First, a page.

How many big-name Hollywood filmmakers does it take to create a humdrum romantic comedy? In the case of 2009’s “He’s Just Not That Into You,” it took a slew, including director Ken Kwapis (“The Sisterhood of the Traveling Pants,” “License to Wed”) and stars Ben Affleck, Jennifer Aniston, Drew Barrymore, Jennifer Connelly, Kevin Connoly, Bradley Cooper, Ginnifer Goodwin, Scarlet Johansson, Kris Kristofferson, and Justin Long. Not that they succeed in completely wasting the picture, but you have to wonder why they couldn’t have come up with something a tad more lively or unique.

Kwapis directed a screenplay by Abby Kohn and Marc Silverstein adapted from the best-selling book “He’s Just Not That Into You: The No-Excuses Truth to Understanding Guys” by Greg Behrendt and Liz Tuccillo (two of the folks who worked on “Sex and the City”). Although a man directed the film and although both a man and a woman co-wrote the script and the book, the movie tells its stories from a woman’s point of view. Gentlemen, be forewarned.

Here’s the thing the movie tells us at the very start: If a guy acts like a complete jerk to a girl, he probably likes her. Or, he’s just not that into her. As I say, the male of the species doesn’t get much slack, making the film a truer “chick flick” than most romances or romantic comedies that come along. By this, I mean “He’s Just Not That Into You” may not appeal to most males as much as a more typical romantic comedy might. Think “Sex and the City.” If you’re a guy and you liked that show, you’ll probably like this one. If, like me, however, you found “Sex and the City” fairly boring, you’ll probably not like “He’s Just Not That Into You.”

“He’s Just Not That Into You” is one of those multi-character, multi-plot movies that have become so popular recently, this time with four sets of couples and a few hangers-on. Do the math: The movie is 129 minutes long and has at least eight major characters. That means each person gets about fifteen minutes worth of story, max, hardly enough to develop much characterization. OK, admittedly, the guys in the movie get short shrift, anyway, but it still doesn’t leave enough time for the viewer to identify, sympathize, or empathize with anyone, male or female.

The movie follows the book’s self-help approach to getting dates and securing lasting relationships. What we learn is that apparently women spend most of their days waiting for telephone calls from guys, and when they’re not waiting at the phone, they’re thinking about the guys and the calls. Kind of depressing, actually.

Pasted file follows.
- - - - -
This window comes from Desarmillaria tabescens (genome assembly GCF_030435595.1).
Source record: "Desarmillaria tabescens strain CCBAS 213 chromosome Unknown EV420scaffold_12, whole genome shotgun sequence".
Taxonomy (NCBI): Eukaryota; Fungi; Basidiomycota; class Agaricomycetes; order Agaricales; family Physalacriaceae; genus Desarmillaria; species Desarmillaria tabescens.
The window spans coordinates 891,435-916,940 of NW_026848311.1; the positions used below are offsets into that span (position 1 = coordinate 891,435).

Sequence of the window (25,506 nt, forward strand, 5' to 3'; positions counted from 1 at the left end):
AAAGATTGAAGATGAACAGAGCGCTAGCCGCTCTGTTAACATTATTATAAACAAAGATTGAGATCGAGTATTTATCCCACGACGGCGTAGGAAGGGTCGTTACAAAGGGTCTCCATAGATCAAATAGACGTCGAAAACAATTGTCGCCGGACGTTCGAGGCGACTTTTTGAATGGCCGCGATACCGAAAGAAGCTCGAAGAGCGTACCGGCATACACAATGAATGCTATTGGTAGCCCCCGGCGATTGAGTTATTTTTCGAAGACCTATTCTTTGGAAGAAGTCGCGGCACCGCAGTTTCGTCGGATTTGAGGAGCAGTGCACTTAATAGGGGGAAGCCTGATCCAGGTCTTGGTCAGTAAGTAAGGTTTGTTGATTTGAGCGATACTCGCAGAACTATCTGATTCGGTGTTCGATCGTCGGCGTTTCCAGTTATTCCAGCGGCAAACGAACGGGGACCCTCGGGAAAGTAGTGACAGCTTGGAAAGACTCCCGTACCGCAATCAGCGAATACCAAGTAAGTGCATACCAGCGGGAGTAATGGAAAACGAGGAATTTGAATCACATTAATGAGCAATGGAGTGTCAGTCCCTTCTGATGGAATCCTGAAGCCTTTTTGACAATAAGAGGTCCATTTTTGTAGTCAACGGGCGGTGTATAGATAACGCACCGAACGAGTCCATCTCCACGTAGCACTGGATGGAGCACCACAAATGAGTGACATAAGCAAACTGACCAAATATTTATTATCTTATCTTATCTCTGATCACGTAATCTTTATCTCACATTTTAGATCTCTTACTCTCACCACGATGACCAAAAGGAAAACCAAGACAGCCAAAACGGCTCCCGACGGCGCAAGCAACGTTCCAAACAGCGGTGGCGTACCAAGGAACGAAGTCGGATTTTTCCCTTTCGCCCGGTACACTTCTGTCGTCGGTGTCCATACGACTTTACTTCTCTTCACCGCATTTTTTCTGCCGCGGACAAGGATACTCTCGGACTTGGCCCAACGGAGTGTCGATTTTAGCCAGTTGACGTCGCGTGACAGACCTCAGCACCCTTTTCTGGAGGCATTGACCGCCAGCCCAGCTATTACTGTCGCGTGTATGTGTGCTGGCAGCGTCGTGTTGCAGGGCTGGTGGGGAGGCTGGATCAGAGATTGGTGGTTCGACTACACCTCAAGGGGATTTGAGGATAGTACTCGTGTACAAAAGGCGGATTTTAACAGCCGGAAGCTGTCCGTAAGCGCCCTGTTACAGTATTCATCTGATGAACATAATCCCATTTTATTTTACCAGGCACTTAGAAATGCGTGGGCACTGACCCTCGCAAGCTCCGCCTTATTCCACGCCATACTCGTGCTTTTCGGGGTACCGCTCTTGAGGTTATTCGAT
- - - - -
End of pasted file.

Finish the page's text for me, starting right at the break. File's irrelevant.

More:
The nominal main character is Gigi (Ginnifer Goodwin), a naive young woman trying desperately to find the right man in her life. She’s attractive and smart, but every guy she meets dumps her for reasons we never learn. So she winds up practically stalking the men in whom she has even the least bit of interest.

One of Gigi’s best friends is Beth (Jennifer Anniston). She lives with Neil (Ben Affleck), who’s almost too good to be true. She’s lived with him for years now, and they’re happy, but he doesn’t believe in marriage, and she does, and, well, you can see where that’s going.

Another of Gigi’s friends is Janine (Jennifer Connelly). She’s married to Ben (Bradley Cooper), who has developed a wandering eye and fallen for the lovely but vacuous Anna (Scarlett Johansson). Ben tries his best to remain faithful, but Janine doesn’t help much by taking him for granted.

Anna’s sometime boyfriend is Conor (Kevin Connolly), a real-estate agent who wants to get more involved with Anna but finds her distancing herself from him, again for reasons never explained.

Which leaves Alex (Justin Long), a cool, laid-back fellow who has to beat the ladies off and who inadvertantly becomes Gigi’s mentor in affairs of the heart. And Anna’s best friend, Mary (Drew Barrymore), a beautiful woman who can’t get a date to save her life. (As I say, these things are never explained.)

Kris Kristofferson enters the picture as Beth’s father, but why he accepted the part I don’t know since the poor man has virtually nothing to do except have a heart attack. Kristofferson gets maybe thirty seconds of screen time.